Collective irresponsibility, by Colin Talbot

28 Jan 11
The triumphant early days of the coalition are rapidly becoming soured by the demands of Cabinet government and political compromise on entwined parties. The strain is showing

The triumphant early days of the coalition are rapidly becoming soured by the demands of Cabinet government and political compromise on entwined parties. The strain is showing

In the very early days of the coalition, the Liberal Democrats made what might prove to be a fateful decision – to ‘own’ everything the government does. This has neatly slotted into the ‘constitutional’ conventions of Cabinet government and collective responsibility as practised in the Westminster system.

What is unclear is whether anybody really thought through the long-term consequences of such a decision. What sounded good in the heady days of May 2010 is already turning into a headache for both parties.

Probably the best example of this so far has been the invidious position of Vince Cable. The business secretary has not only had to sign up to several policies he is clearly unhappy with but to defend them in public. We know that, from his own words revealed to undercover Daily Telegraph reporters, he is not happy with some of these ‘Maoist’ policies. Several other LibDem ministers were also trapped into similar comments. These incidents raise a problem about trying to run a coalition government in a system that evolved solely for one-party rule.

Coalitions have happened before in Britain of course, but mostly during wartime and they have been ‘national’ governments including all parties. They were therefore very different from the present ‘majoritarian’ coalition, where there is also a strong opposition.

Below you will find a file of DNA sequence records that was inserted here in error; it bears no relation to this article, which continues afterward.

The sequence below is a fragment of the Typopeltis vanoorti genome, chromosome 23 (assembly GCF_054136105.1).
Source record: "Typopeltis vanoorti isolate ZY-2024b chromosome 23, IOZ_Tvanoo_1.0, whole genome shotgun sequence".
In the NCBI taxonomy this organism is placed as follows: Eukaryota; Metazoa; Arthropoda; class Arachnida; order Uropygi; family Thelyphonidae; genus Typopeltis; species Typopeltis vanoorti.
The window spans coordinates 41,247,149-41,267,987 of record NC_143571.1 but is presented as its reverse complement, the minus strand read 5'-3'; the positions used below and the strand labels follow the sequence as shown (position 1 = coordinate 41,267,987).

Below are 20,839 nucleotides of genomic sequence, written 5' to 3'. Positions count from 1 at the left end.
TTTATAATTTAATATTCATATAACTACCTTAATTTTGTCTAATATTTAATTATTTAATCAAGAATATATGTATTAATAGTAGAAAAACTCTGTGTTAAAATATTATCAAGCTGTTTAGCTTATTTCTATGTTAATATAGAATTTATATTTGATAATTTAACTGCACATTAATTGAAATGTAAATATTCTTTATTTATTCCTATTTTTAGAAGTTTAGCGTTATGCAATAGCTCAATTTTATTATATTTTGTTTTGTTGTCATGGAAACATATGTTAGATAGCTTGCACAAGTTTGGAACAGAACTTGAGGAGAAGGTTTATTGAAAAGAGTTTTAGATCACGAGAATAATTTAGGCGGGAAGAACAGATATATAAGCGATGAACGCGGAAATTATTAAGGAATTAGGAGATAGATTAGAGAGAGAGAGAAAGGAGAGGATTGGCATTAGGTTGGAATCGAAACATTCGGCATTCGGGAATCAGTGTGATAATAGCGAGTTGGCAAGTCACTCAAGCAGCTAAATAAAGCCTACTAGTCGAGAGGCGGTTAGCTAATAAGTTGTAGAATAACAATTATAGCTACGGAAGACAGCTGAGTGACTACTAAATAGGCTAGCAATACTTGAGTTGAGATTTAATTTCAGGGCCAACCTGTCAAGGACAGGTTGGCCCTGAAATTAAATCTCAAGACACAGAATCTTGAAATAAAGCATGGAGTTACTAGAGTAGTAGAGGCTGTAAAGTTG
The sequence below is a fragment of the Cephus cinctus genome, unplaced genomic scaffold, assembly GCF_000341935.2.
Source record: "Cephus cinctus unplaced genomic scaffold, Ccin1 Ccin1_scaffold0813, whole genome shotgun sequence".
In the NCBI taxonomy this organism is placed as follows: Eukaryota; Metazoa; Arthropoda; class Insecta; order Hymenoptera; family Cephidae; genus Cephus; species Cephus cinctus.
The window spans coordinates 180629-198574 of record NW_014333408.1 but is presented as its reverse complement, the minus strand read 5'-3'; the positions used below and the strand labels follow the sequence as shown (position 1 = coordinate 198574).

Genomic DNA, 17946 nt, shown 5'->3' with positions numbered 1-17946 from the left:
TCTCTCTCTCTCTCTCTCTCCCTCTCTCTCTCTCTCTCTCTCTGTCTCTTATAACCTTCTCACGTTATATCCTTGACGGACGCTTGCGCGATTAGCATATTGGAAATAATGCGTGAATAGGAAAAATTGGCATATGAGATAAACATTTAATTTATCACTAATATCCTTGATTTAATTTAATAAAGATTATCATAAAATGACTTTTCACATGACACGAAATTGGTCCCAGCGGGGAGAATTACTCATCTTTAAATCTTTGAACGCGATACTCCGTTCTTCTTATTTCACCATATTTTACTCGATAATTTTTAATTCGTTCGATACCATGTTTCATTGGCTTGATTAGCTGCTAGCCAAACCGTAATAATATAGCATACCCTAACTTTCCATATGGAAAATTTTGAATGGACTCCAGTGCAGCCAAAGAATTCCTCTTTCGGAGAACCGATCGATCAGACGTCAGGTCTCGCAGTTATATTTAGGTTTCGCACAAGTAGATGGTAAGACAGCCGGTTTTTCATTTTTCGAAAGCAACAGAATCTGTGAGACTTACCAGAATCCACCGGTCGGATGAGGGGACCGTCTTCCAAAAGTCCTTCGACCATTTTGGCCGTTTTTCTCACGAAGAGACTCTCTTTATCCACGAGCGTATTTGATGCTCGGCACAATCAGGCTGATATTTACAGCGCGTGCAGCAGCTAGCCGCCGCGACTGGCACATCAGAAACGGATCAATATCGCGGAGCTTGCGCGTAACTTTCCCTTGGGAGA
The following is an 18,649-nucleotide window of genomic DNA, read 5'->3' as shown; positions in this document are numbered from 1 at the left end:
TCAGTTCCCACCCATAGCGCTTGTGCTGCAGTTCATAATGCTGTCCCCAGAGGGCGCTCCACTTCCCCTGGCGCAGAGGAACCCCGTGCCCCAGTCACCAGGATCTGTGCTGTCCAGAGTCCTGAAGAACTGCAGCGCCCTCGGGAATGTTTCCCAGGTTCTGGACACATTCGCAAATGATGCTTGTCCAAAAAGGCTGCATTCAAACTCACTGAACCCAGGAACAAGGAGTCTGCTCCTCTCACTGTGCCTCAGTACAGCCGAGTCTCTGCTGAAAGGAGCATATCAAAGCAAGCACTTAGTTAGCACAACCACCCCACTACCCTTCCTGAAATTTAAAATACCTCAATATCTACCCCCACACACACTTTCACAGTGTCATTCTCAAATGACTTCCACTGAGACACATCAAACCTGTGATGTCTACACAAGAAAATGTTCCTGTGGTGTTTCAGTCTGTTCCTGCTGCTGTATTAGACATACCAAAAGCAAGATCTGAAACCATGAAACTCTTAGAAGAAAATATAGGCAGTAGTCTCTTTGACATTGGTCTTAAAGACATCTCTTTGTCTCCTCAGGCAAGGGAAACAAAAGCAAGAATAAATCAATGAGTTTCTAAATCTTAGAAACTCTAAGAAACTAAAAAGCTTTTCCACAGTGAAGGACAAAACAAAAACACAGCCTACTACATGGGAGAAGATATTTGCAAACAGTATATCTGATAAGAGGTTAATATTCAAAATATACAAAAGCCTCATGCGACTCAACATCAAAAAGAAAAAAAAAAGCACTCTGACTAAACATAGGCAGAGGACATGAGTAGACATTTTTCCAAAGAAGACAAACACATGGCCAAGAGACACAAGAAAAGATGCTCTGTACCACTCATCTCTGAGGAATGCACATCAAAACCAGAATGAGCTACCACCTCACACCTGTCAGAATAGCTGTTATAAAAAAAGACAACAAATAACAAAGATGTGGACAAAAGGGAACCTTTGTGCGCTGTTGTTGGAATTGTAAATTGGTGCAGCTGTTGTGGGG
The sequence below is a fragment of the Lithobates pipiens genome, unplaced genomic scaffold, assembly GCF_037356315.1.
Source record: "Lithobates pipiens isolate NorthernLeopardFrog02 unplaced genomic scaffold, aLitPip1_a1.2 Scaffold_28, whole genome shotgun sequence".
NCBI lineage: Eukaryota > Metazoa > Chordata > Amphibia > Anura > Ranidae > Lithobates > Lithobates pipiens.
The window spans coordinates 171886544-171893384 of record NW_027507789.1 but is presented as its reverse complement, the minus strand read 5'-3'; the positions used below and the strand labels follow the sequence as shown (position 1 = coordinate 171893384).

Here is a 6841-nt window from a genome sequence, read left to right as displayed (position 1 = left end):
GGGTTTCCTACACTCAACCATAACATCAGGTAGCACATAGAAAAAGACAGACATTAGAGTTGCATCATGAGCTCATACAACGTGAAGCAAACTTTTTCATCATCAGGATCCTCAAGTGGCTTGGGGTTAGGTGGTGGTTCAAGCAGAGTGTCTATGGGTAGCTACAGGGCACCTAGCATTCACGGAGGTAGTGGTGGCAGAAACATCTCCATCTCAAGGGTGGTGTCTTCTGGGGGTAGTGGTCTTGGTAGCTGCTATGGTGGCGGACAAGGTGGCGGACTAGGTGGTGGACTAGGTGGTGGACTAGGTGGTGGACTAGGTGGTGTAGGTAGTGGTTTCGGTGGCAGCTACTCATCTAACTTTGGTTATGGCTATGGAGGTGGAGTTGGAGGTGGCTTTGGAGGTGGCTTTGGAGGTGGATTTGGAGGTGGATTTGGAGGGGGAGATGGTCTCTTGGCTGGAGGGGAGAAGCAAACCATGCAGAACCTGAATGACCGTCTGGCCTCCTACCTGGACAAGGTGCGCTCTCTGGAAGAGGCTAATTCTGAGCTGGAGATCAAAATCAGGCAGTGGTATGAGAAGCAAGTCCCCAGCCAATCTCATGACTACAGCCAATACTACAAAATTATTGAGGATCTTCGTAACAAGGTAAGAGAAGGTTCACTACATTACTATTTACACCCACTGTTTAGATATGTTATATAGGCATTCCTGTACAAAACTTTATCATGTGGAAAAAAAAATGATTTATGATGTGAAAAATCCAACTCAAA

Coalitions of this type happen frequently in Europe and have become the norm in Wales and Scotland (Northern Ireland is different again). But not all operate in the strong ‘collective responsibility’ way that our one is trying to do.

In any coalition, there are essentially four ways in which policy decisions can operate. These are: where parties can genuinely agree because their pre-existing positions were more or less the same; where a compromise is possible; where a compromise is not possible and one or other partner has to accept – for the sake of the coalition – a decision they would otherwise oppose; and where no compromise or concession can be made by one of the parties and they have to agree to disagree and resolve the issues through means external to the coalition, such as a vote in Parliament.

The problem with the current coalition’s ‘we are all in this together’ approach is that no-one (apart from the insiders) really knows which government decisions represent genuine agreements and which are compromises. And there seems to be no real mechanism for ‘agreeing to disagree’ – hence the furore over tuition fees, when Cable seemed for a while to be ready to abstain. In other countries with coalition governments, the parties tend to admit openly where they agree, disagree and compromise.

Government is big – and however much the coalition cuts back, over the next five years it will find that it has made decisions on every issue big and small that is covered by government. After five years there will be no issue on which they haven’t come to some ‘collectively responsible’ decision.

They will then be faced with the obvious dilemma as the elections approach. Do they renege on things they have previously defended as collective government policy or do they continue to support them all? And if the latter, how on earth are they going to differentiate themselves from one another?

In the ‘first fine flush’ of coalition, slipping into the comforting ministerial limo of collective responsibility might have seemed a sensible option. But as the road gets more bumpy, both parties will find it is becoming a more and more uncomfortable ride.

Colin Talbot is professor of public policy and management at Manchester Business School


CIPFA latest

Related jobs

PF jobs